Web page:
• avatar

    About 90% of the XLRs I see are pink Mary Kay editions.

    Cadillac could build a flagship, but if it does it has to beat the Germans, not just copy them. That means V16.

    • 0 avatar

      Why a V16? GM has SOME chops with V8s that can more than hold their own with the Germans. It’s the suspension and steering that needs attention.

    • 0 avatar

      Cadillac isn’t ready to compete with the Germans and they never will be. As long as there are a large contingent of people in America (with money) who strongly hate American cars and are willing to break their backs to afford even a used German car, Cadillac and Lincoln will never be able to compete on the “luxury” level.

      The CTS-V is proof that even if you have a better track performer, many people will still break their backs for an M3.

      Cars are an extension of people’s personalities. They are a projection of a person’s ego on the road.

      It sounds something like this (yelling)


      Anything this flashy and this expensive needs to be something people dream about.

      • 0 avatar
        George B

        The CTS-V may be a great performer on the track, but something about it just doesn’t look prestigous and expensive. $65k of car that looks like it costs $40k. To me the V6 ATS at $42k new, deeply discounted used, would be the one to watch for future bargains. Sharp looking and fun without the maintenance costs of a BMW.

      • 0 avatar
        el scotto

        Bigtruck, spot on. Many people in their prime earning years wouldn’t think of buying a Caddy or a Lincoln. Get on as a rental car? Maybe, if there was no mini-van available. I drive an Escape, a friend drives an X3. She asked why I didn’t get the BMW. I just smiled and said “costing twice as much doesn’t mean twice a good” Whilst there are 3 series and C class aficionados on here; most of those cars are sold as accessories to match for the owners tie/shoes as appropriate. Interesting times we live in.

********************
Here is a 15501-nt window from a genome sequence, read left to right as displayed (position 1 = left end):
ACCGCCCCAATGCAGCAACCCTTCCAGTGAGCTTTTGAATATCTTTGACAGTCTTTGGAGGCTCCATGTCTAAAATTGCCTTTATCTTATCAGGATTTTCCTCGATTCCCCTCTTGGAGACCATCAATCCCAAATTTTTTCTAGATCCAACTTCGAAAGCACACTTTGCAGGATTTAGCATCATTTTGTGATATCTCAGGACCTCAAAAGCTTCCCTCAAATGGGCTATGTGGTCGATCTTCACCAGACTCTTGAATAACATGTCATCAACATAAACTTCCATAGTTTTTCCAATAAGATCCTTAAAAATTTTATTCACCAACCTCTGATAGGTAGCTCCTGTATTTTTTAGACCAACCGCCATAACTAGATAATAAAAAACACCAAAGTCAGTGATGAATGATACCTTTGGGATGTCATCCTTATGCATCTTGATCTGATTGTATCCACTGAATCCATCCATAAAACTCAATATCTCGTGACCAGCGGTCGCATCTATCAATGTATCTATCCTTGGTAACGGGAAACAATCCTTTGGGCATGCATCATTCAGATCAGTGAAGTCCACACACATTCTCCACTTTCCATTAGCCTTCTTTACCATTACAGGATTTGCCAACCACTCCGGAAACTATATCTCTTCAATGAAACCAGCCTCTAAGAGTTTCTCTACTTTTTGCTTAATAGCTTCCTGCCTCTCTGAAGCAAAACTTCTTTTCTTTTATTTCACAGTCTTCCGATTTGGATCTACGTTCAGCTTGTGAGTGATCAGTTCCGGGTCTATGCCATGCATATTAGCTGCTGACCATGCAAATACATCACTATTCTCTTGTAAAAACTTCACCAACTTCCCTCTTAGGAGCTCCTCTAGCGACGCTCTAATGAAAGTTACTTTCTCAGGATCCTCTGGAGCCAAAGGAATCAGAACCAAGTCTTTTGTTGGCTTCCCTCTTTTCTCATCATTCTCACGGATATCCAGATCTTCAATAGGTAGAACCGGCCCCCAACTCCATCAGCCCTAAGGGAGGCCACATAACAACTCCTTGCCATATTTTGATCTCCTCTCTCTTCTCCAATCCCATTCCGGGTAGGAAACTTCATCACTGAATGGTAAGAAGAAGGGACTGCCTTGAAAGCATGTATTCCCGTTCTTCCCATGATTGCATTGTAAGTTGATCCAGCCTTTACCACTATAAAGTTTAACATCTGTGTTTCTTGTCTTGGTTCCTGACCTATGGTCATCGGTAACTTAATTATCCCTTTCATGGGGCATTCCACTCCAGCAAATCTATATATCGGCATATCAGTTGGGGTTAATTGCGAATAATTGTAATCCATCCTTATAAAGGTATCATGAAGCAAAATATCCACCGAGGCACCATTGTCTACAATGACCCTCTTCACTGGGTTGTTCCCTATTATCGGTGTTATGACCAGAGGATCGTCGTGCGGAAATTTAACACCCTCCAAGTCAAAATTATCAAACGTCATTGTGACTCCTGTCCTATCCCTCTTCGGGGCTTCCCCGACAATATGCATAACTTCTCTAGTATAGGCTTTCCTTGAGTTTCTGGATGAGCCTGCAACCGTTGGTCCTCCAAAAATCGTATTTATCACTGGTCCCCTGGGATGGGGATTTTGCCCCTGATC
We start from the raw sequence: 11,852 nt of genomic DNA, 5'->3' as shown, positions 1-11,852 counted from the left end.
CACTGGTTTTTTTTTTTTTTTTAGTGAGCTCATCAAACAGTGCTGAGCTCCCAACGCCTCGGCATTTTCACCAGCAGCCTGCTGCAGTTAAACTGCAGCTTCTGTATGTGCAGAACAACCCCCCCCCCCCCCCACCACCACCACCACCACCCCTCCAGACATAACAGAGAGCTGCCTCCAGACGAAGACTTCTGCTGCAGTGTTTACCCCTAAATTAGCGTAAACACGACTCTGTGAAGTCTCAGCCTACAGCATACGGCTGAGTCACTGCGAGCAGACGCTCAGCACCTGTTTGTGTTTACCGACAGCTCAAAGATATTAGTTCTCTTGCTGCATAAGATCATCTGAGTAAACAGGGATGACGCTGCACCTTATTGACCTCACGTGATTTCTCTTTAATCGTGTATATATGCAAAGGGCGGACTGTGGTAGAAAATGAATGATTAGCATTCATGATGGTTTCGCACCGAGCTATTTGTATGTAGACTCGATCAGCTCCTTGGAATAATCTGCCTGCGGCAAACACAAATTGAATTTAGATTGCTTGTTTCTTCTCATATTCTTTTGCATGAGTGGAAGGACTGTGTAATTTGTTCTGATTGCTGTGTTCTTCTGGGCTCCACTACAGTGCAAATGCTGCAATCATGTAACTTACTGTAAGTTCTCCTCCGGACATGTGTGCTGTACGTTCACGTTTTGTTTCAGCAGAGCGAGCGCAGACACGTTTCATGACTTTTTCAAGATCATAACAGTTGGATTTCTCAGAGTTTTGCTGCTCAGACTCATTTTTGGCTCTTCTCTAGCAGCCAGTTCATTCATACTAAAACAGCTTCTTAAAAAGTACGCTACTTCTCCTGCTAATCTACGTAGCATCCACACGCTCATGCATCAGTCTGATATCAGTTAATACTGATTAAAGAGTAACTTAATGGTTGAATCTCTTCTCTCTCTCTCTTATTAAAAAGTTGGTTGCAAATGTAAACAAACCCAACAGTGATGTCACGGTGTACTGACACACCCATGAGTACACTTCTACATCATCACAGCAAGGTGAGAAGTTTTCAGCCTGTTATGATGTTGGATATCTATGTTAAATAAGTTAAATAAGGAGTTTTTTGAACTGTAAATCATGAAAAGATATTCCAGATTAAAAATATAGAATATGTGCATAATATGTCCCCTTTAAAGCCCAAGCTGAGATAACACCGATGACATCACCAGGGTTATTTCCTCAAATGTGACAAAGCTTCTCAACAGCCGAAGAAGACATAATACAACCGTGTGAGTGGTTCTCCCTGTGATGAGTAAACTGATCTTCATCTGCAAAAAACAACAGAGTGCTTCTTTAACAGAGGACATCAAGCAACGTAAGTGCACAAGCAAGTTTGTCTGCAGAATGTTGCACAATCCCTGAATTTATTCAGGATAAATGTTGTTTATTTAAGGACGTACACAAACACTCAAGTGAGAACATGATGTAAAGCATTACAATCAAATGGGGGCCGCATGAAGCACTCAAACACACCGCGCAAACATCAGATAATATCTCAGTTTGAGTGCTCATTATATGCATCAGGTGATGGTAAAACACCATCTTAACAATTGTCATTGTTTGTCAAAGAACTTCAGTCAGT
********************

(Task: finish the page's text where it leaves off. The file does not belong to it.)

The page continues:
• avatar

    Viewing Cadillac from a great distance, the UK, Cadillac need to do what one of your writers recommended for Lincoln- build a great very high quality car, basing a Cadillac on Chevrolet or even Buick and doubling the price is not what makes a quality executive machine.
    A Cadillac needs to excel in several ways and have a high quality interior, it needs at least one unique drive train and a sense that certain aspects of the cars performance are the best in the world, comfort or silence maybe.
    I believe that from 1930 to 1953 Cadillac were probably the best cars in the world now they are not even in division one. G.M.need to understand that marketing smoke and mirrors will not work if they want to resuscitate Cadillac. They need to build a quality car and price it accordingly to start restoring their reputation.

    • 0 avatar
      doctor olds

      @bobhaynes88- Well put. Cadillac is the fastest growing luxury brand, I believe, because the GM Product Development team really did learn the lesson you preach. Bob Lutz takes, and imho deserves credit for this. Product excellence will be the rule.

      Jack, quit whining about the $3.48 or so the GM Bailout might cost you personally! You do not have any tax dollars supporting GM beyond that, nor does anyone else.

  • avatar

    I’m listening…listening…listening…

    Nope, no one is weeping over this news.

  • avatar

    Concept cars are just that — a concept. But Cadillac’s SVP is suggesting that the car may get built:

    GM allegedly has dreams of turning Cadillac into a global brand. That would be the reason to build a car similar (not exactly like) this — the brand desperately needs a halo car and something that wealthy people overseas may consider buying.

  • avatar

    I’m still wanting a proper American middle-tier luxury sedan. The Chrysler 300 is close to there, but I’m not crazy on the styling.